Wednesday, February 04, 2015

Indian censors object to musician's use of 'Bombay' for Mumbai

When he released his first music video, the Mumbai-based musician Mihir Joshi understood that it would be reviewed by India's Central Board of Film Certification for obscene or offensive lyrics. When the board objected to a single word, he quickly agreed to part with it.

But he was flabbergasted to hear that the word was "Bombay."

The music video was broadcast on the MTV Indies cable channel over the weekend with the offending place name replaced with a bleep and blurred in the accompanying subtitle. "I have nothing against the word 'Mumbai,'" he added, a little plaintively. "I'm not calling it 'Constantinople' or 'Atlantis' or whatever."

He chose "Bombay" in the second line of the song, he said, because he needed a rhyme with "today." But by doing so, Joshi stumbled into one of India's many unresolved tugs of war over history and identity.

Mumbai, a word drawn from the Marathi language, has been the official legal name of Joshi's home city since 1995, when the nativist political party in power chose it to replace the Anglicised name Bombay, used since colonial times.

Not everyone adopted the new name, though. Some kept using Bombay out of long habit or institutional inertia - the city's stock exchange and its high court still bear the name, for example. Others stuck with Bombay as a political statement, rejecting what they considered xenophobic politics behind the change.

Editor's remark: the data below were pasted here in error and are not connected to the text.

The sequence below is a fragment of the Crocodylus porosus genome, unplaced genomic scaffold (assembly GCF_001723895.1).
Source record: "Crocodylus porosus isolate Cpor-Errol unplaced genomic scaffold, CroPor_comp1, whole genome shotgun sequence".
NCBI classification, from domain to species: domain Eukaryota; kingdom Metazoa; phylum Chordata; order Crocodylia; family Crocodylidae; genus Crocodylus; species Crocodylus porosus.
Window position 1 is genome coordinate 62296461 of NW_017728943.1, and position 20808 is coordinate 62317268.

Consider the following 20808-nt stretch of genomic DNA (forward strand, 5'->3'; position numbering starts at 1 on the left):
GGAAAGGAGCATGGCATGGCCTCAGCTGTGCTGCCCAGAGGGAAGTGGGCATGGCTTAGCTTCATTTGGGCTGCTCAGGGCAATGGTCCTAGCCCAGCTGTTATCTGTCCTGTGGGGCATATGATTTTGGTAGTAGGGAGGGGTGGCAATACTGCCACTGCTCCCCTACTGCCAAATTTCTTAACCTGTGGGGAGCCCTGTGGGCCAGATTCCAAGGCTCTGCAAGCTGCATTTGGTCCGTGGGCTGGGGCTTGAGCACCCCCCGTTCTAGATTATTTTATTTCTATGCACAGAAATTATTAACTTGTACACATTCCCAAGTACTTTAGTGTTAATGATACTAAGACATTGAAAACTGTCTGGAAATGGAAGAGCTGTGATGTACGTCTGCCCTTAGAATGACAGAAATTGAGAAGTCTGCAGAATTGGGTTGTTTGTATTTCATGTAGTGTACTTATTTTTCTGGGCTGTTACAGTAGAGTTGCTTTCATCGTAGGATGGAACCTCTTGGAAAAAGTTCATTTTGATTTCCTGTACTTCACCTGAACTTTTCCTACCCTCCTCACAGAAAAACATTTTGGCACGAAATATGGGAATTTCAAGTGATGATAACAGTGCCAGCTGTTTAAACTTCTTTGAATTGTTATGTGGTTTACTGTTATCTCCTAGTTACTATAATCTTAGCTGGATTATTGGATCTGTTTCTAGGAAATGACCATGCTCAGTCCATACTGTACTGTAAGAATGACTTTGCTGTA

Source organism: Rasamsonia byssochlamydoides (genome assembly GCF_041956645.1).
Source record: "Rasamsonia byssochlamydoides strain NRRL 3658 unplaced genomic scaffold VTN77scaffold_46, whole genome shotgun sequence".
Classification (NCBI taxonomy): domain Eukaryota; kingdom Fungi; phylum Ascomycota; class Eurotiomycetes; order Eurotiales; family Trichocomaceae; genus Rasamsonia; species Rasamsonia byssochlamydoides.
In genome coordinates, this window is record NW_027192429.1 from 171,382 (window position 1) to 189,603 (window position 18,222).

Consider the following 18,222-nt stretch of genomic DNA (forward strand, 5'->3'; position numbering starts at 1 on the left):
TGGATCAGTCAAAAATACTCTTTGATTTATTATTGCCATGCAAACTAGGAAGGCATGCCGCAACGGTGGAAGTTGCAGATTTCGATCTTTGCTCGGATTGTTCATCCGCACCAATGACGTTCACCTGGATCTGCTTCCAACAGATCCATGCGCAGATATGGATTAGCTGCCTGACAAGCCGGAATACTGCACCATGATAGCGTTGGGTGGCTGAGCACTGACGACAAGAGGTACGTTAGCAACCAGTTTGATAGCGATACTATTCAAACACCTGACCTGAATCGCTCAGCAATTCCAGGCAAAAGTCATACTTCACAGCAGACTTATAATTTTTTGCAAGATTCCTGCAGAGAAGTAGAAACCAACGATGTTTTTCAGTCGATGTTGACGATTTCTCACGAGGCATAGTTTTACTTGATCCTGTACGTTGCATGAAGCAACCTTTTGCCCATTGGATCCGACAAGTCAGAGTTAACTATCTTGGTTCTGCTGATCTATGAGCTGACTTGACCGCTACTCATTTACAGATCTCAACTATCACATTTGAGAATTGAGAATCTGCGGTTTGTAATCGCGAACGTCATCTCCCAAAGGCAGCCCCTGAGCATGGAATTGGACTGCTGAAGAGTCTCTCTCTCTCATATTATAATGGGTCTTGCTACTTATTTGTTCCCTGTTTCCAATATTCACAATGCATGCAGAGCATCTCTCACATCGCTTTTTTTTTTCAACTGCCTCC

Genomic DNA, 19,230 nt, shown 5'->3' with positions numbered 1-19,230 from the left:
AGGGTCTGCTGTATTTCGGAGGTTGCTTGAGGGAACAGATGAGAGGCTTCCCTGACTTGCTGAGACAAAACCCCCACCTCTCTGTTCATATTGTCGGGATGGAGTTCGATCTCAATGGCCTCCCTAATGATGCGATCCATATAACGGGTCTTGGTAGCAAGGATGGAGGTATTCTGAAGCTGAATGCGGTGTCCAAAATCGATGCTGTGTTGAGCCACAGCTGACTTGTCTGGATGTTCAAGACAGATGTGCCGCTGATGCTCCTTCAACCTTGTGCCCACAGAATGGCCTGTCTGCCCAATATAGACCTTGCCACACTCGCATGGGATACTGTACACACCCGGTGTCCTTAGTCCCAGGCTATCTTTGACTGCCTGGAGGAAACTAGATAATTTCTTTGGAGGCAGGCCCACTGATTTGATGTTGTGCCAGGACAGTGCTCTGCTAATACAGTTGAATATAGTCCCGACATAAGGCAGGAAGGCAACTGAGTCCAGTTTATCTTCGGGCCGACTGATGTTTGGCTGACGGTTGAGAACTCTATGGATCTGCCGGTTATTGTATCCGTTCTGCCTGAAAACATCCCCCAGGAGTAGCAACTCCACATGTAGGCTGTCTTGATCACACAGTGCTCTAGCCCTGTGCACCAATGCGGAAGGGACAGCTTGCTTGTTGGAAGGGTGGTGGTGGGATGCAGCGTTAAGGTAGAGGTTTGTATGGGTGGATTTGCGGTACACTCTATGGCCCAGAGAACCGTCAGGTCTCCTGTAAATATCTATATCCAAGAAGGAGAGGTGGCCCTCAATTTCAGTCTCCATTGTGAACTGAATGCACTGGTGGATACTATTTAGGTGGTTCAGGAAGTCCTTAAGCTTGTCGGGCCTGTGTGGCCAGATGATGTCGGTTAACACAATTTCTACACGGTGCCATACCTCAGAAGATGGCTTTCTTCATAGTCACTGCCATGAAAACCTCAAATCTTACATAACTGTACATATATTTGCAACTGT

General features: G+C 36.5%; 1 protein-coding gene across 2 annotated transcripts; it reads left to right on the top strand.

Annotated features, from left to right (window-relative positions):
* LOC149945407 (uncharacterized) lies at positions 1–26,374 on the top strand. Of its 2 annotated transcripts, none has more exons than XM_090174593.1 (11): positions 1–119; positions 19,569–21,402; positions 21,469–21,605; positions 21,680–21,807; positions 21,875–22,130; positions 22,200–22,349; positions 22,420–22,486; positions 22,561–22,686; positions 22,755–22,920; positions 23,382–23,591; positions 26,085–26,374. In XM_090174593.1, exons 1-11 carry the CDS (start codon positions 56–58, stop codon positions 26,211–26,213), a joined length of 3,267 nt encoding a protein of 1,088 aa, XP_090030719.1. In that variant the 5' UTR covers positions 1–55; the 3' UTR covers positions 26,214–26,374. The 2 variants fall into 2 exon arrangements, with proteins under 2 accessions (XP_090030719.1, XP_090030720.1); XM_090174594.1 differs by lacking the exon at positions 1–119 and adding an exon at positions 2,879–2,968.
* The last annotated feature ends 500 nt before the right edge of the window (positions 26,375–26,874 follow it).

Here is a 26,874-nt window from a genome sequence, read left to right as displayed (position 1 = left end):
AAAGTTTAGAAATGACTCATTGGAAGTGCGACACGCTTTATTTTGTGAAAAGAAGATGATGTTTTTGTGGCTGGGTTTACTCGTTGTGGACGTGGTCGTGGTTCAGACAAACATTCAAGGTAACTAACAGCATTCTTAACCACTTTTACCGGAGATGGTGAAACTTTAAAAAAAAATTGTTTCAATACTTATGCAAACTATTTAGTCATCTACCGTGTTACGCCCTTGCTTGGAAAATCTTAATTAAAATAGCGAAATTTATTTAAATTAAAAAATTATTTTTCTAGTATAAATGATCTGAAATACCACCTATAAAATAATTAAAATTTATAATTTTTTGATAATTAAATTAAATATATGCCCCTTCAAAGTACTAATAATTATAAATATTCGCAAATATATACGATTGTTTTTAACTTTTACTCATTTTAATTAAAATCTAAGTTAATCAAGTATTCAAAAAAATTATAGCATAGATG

The film censor's decision drew considerable criticism and mockery on Monday, but the board's top official, Pahlaj Nihalani, said he stood by the decision, which was made by his predecessor. (Mr Nihalani became the board's chairman in January.)



Malcolm Smith said...

A contributor to the National Geographic found that every English speaking Indian in Mumbai called it Bombay. The same goes for Calcutta (Kolkatta).

Bird of Paradise said...

I guess the term BOMBAY(BOMB) Scares the beejasies out of anti-war 70's nambdiy pambdies